Usage Tips: Participles, Week of 4/10/2011

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Usage Tips: Participles, Week of 4/10/2011

Post by Rudy on Sun Apr 10, 2011 10:40 am

Present versus Past
A present participle uses the verb form -ing and shows an event that happened simultaneously with the other verbs in the sentence.

Walking through the hedge maze, she basked in the scent of the flowers.
Coughing, he walked toward the nurse's office.

A past participle shows a prior event. It sometimes requires a having/being form, though in some constructions the initial part is implied rather than written.

Having pulled in the driveway, he shut off the ignition and climbed out of his car.
[Having been] Born in Augusta Maine, he now teaches drama at Princeton.

Common Mistakes
Why, danglers of course. Generally, a participle functions in an adjectival sense, which is to say it modifies a noun. Typically, a participle modifies the closest noun.

Sometimes the danglers are obvious--

Standing in the meadow, the birds flew over our heads.

--while others are less obvious. These less obvious errors can involve adjacent possessives.

Walking down the street, my focus drifted to the abandoned house (read: I focused my attention on the house)
Born in Manhattan, Cal's resume is impressive (apparently his resume was born in Manhattan)

Possessives
Participles can also functions as subjects and objects. In this case, they become gerunds. When used in this sense, be wary of what Fowler referred to as "fused participles." The gerund ought to have a possessive, though not a subject.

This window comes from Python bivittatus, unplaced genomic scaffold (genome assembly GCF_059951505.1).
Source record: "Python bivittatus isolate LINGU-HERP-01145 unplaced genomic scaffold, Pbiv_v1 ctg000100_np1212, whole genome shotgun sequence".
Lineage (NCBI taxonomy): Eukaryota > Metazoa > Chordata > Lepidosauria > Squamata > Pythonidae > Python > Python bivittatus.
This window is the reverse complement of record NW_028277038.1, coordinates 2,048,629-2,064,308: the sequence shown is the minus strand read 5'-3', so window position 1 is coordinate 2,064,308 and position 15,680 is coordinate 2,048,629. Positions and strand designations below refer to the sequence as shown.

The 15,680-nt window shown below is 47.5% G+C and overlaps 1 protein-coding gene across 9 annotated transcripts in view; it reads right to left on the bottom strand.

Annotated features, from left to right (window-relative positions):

I understand you not commenting
(should be "your," as the emphasis of the gerund is on the verb "commenting")

Simultaneous action
Perhaps a forgotten rule of English is that present participles (-ing) happen at the same time as the rest of the sentence. Sometimes a writer uses a present participle when a past participle was really intended. This error is common, even in published books.

Swimming across the river, Eric put on his sneakers and walked back to his car
(if Eric can really swim across the river, put on his shoes, and walk back to his car at the same time--that's one talented fellow. An easy fixing is to use the past participle: Having swam across the river, Eric slipped on his sneakers ... )
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Re: Usage Tips: Participles, Week of 4/10/2011

Post by chergreen on Fri Apr 15, 2011 2:59 pm

Rudy, another interesting post. I need to study over this more. Your last example. I would have wrote: After swimming across the river, Eric put on his sneakers.. Do you think that works?
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Re: Usage Tips: Participles, Week of 4/10/2011

Post by Rudy on Sat Apr 16, 2011 12:55 pm

chergreen wrote:Rudy, another interesting post. I need to study over this more. Your last example. I would have wrote: After swimming across the river, Eric put on his sneakers.. Do you think that works?

Cher, I've seen some writers do that, where the timing issue is sort of resolved by "after"; I've also heard some language pedants say this doesn't really resolve the issue. This rule--meaning the present participle happening at the same time as the other verbs--isn't as clearly spelled out in English as it is in Spanish and French. So, it's a little ambiguous, meaning the "after"; me personally, I would just use the past participle, or I'd write it, "Eric Swam across the river, put on his shoes, and walked back to his car" which doesn't imply simultaneous action.
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